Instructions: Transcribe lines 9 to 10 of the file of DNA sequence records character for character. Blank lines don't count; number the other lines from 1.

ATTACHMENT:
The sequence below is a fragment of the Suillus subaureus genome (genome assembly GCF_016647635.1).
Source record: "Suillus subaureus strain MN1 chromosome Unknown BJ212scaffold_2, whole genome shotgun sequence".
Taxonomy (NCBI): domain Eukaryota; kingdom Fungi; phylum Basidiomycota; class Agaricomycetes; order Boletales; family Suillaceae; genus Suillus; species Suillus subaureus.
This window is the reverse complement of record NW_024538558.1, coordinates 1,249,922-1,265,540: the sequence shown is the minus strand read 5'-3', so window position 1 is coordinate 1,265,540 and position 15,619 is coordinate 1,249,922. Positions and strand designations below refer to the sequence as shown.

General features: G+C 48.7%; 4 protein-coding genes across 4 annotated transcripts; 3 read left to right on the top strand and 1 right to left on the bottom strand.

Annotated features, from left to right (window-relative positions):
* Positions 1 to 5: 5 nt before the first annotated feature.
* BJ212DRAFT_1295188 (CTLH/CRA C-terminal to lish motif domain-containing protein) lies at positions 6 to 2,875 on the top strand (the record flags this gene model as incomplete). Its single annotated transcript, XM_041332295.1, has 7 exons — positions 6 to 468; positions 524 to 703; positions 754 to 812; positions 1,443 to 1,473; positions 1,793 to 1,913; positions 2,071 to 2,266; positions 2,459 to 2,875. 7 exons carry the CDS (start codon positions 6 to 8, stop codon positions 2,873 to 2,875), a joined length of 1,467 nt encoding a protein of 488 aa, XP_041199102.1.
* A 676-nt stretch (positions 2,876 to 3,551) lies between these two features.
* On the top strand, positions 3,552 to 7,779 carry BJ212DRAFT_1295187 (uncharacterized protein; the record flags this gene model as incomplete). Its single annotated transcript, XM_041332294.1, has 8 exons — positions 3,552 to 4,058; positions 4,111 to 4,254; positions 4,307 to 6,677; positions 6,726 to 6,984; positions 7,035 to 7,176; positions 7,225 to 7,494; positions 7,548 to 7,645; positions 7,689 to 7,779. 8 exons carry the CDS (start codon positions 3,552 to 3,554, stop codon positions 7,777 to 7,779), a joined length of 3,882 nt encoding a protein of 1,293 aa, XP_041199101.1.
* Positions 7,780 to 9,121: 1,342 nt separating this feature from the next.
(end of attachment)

* A 676-nt stretch (positions 2,876 to 3,551) lies between these two features.
* On the top strand, positions 3,552 to 7,779 carry BJ212DRAFT_1295187 (uncharacterized protein; the record flags this gene model as incomplete). Its single annotated transcript, XM_041332294.1, has 8 exons — positions 3,552 to 4,058; positions 4,111 to 4,254; positions 4,307 to 6,677; positions 6,726 to 6,984; positions 7,035 to 7,176; positions 7,225 to 7,494; positions 7,548 to 7,645; positions 7,689 to 7,779. 8 exons carry the CDS (start codon positions 3,552 to 3,554, stop codon positions 7,777 to 7,779), a joined length of 3,882 nt encoding a protein of 1,293 aa, XP_041199101.1.